Religious and political leaders were divided over their stance on religious practices and visits, between those who called for stopping and avoiding them for the time being, and those who are still encouraging their followers to abide by them.
Between “what is favored” and “what is obligatory”- according to religious categorization- many followers of Iraqi religious leaders have fallen victim to the Corona epidemic. Sheikh Majeed Al-Aqabi, the head of Al-Fikr Center for Dialogue, informed “Daraj” that: “The Islamic religion operates upon the principle of ‘There should be neither harming nor reciprocating harm’, and it prioritizes “what must be done” over “duty”. Since visiting shrines is only favored by God, then it can be postponed as preservation of the human life and protecting human beings is obligatory, according to the teachings of Religion.”
It seems that the practices and rituals of the Iraqi Shiites are responsible for a large of the causes of the spread of the Corona virus and it’s large number of cases. A recent Corona-positive case appeared in Mosul city, a photojournalist named Mohanad Al-Enzi, who appears to have gotten it during the Umrah ceremonies in Saudi Arabia, and ended up passing it on to 5 other family members.
Winning Over The Public
Religious leaders in Iraq play an influential and fundamental role in the country that often exceeds the role of the state and official agencies. A fatwa or stance taken by a religious leader can be more influential and efficient than any decision taken by a local or political official. Hence, the stances of religious references are crucial in terms of determining the containment or spreading of the virus.
“The Iraqi individual’s lack of confidence in his government, and his lack of confidence in the political organizations as well as the political system, is one of the reasons why the citizen does not comply with any decision issued by the government, including the curfew, and the general quarantine imposed today,” explains The Iraqi politician, Laith Shubbar.
Mr. Shubbar believes that otherwise the reason behind many citizens abiding by the curfew is due to “The role of social media in raising awareness among people, and had it not been for the global follow up of the crisis through the international news agencies and social media platforms, Iraqis would not have believed the government’s words, and most of them would not have respected the curfew decisions, as their adherence to those rules was not in compliance to the government’s directives, but rather the awareness of some individuals and to protect themselves.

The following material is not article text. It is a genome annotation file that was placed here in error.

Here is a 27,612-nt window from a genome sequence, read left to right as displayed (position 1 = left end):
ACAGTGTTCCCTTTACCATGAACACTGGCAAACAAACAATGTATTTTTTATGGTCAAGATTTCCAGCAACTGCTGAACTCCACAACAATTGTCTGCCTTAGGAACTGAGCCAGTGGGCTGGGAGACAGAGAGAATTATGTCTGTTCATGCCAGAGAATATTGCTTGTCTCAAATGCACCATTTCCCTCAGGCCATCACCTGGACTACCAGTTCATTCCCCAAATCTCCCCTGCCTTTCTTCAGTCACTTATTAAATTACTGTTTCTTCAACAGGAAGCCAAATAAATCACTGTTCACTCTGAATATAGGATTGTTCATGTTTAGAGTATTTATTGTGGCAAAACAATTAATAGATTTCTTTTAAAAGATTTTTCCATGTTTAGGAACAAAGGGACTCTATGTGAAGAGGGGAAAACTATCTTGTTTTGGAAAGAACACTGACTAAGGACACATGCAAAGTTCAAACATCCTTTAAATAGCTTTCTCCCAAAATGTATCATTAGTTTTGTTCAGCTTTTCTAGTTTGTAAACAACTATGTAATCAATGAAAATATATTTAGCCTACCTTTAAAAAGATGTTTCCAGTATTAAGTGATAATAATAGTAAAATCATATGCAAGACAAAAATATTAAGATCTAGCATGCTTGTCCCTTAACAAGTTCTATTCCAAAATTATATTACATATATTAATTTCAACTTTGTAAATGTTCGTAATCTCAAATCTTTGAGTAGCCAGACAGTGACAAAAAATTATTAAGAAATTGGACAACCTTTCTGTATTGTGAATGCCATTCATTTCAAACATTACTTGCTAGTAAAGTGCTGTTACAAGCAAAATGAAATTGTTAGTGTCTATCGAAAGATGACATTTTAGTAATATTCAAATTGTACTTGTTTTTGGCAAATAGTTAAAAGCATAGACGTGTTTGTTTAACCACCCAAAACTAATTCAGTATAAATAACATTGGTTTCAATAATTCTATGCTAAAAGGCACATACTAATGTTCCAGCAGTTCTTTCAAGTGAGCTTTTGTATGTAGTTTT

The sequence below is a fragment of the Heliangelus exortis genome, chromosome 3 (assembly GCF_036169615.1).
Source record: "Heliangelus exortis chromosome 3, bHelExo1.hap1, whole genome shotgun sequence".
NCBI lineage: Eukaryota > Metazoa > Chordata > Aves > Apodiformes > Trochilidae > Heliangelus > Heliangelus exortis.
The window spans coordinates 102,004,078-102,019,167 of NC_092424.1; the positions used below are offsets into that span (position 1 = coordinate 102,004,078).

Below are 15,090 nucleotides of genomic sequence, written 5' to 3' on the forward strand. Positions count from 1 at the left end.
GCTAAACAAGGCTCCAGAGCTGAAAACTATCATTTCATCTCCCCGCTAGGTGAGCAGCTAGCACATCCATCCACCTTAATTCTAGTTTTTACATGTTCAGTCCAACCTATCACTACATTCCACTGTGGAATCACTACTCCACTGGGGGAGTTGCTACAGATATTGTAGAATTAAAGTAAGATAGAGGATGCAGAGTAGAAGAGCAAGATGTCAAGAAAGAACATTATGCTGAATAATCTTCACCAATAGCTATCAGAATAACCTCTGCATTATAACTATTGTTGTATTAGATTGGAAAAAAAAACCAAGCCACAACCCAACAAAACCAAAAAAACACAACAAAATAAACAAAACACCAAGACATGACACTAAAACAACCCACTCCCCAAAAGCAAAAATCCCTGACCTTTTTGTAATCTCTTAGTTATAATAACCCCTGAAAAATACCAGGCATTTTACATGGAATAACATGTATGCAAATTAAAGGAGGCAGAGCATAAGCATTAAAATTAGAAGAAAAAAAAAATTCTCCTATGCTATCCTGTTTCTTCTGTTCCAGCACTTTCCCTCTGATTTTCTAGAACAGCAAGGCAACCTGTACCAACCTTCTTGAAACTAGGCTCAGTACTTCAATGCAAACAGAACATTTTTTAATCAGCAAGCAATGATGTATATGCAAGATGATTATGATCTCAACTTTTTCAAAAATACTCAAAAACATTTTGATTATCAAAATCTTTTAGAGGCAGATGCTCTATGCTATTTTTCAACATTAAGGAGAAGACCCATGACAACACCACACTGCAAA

Stopping Religious Ceremonies and Rituals
The religious authority in Najaf, as well as the administration of the Holy Shrines in the governate Karbala refused to welcome any visitors, especially with the upcoming pilgrimage ritual performed in Shaaban (a religious month decided according to the moon, this year occurring between March and April) commemorating the birth of the awaited Mahdi (one of the Shiite sect’s Imams that they consider their ‘Absent’ Imam).
Moreover, a statement was issued by the two Shiite governorates (Najaf, Karbala), according to Mushtaq Al-Ali, the information director of Al-Abbas Mosque and Shrine, who said that: ““The governorate imposed a curfew until April 17th in order to go past the timing of the ritual performed in Shaaban, and we’ve refused receiving visitors with the aim of curbing the epidemic, and this is also what has happened in Najaf.”
The religious rituals in Iraq will remain the subject of controversy, especially among a wide range of believers that shrines visits are a ritual that they do not want let go of, despite all the health risks, and this matter, if it persists, marks a risk that is going to be difficult to assess.